The procedure of gene expression genome-wide association testing is performed once normalized (or standardized) gene expression and genotypic data are obtained. Detailed description of quality control measures to obtain gene expression and genotypic data is beyond the scope of this protocol and can be found in ref. 1.

1- Input files for the procedure

1-1- Gene expression data

Obtain raw gene expression data

Do a log2 transformation followed by appropriate data standardization or normalization using JMP Genomics that provides several methods for normalizing gene expression data sets3.

Retain the transcripts with expression above background levels. This procedure is described in ref. 2.

1-2- Genotypic data

Extract genotypic data after stringent quality control. In ref. 1, a total of 579,144 SNPs were generated using BeadStudio (Illumina).

Generate molecular properties (minor allele frequency, heterozygosity….etc) for each marker using JMP Genomics.

Numerically code the entire allelic data set using JMP Genomics as 0, 1, or 2 where each number represents the number of copies of the minor allele.

Retain markers with minor allele frequencies MAF > 5% for association testing. In ref. 1, a total of 516,792 have a MAF > 5%.

Save both gene expression and genotypic data sets in JMP Genomics wide format with the samples as rows and molecular entities (numerical genotypes and gene expression measurements) as columns. Each data set must contain a column of individual identifiers which is used for merging the data sets together. Save the data also in JMP Genomics tall format along with an accompanying experimental design data set for certain analyses as described in JMP Genomics user guide3 where details about the different input file formats are described. Create also a data set comprising all gene expression and SNP genotype data as described below.

2- Variables included in the association model

2-1- Matrix of relatedness measures

- Calculate relatedness Âij between each pair of individuals using the method described in ref. 4 for all individual pairs where Âij is averaged over l = 1 to n loci:

Âij = [? (x il – 2 p ). ((x jl –2 p ) / 2 pq )] / n

where x il = 0, 1 or 2 according to whether individual i has genotype aa, Aa or AA at locus l, p (q) is allele frequency of A (a), and 2p is the mean of x l. Use only autosomal SNPs that satisfy quality control criteria for Hardy-Weinberg equilibrium (P value > 0.0001) and minor allele frequency (MAF > 0.05) to generate the matrix of relatedness measures.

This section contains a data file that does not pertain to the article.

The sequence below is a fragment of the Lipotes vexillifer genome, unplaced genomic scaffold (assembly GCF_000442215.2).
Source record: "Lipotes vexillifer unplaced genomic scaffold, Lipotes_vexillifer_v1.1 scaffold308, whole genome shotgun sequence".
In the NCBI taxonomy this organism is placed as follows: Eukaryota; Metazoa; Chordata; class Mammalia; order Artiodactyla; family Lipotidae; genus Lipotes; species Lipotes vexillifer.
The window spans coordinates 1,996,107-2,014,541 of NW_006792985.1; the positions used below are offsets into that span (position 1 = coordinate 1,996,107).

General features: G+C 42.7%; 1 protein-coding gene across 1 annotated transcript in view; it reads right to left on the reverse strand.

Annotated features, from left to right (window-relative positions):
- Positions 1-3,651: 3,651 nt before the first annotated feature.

2-2- Genotypic principal component eigenvectors and clustered ethnicity

Perform principal component analyses on the entire genotypic dataset using the Eigenstrat method5 as implemented in JMP Genomics.

Retain scores from the significant genotypic PCs for inclusion in the association tests.

Inclusion of clustered ethnicity based on PC plots is optional. For example, the 194 samples studied in ref. 1 were clustered into four clusters to account for location in an unbiased manner relative to ethnicity. Deciding to include clustered ethnicity or not as a variable is best done on a case-by-case basis depending on the observed population structure patterns.

3- Association testing

- First use the JMP Genomics Cross Correlation process to test for Pearson correlation between all pairs of expression measurements and numerically coded SNP genotypes (>11 billion pairs in ref. 1) using the following basic correlation model, where Baseline is the mean measure of transcript abundance, and the error ? is assumed to be normally distributed with a mean of zero

Expression = Baseline + SNP + ? (Model 1)

To significantly reduce computational time and the need for disk space for data storage save only hits below 0.05. This cut-off yielded 690 million significantly correlated SNP/gene pairs using the dataset in ref.1.

If storage and computing power is not an issue all P values should be saved.

Bring the 10,000 most significant SNP-expression associations from this model (~P < 10-7) forward for two further analyses in a mixed model framework.

Apply more complex models to each of the 10,000 most significant SNP-expression pairs using the JMP Genomics Q-K Mixed Model process. For example the following model is used in ref. 1 to account for various effects including relatedness and population structure and various interaction effects:

Expression = Baseline + Location + Gender + Relatedness + Significant Genotypic Principal Components + Clustered Ethnicity + SNP + SNP** Location + Gender** Clustered Ethnicity + Gender*Location + ? (Model2)

The JMP Genomics Q-K Mixed Model process fits a model as described in ref 6. to test for association between the gene expression variants and SNP genotypes while adjusting for fixed effects and the random effect relatedness. JMP Genomics calls the MIXED procedure in SAS/STAT to perform these analyses.

First create a data set comprising all expression and SNP genotype data as input for the Q-K Mixed Model process. Create a second data set containing the columns of the relatedness matrix named Col1, Col2,…, Coln as well as a Row column indicating the row of the matrix .

In ref.1, because of the large number of SNP-expression pairs to be run, a JSL script was used to auto-generate the required JMP Genomics setting files. Each settings file contained the parameters needed for a single run of Q-K Mixed Model for one model for a single SNP-expression pair. All settings were run as a group in the JMP Genomics Workflow Builder and results were gathered into a single data set.

Model 2 adjusted for relatedness, by specifying the column of the relatedness data set containing the relatedness measurements as a Random Effect, and using the PROC MIXED options LDATA= and TYPE=LIN(1) for the Random Statement Options.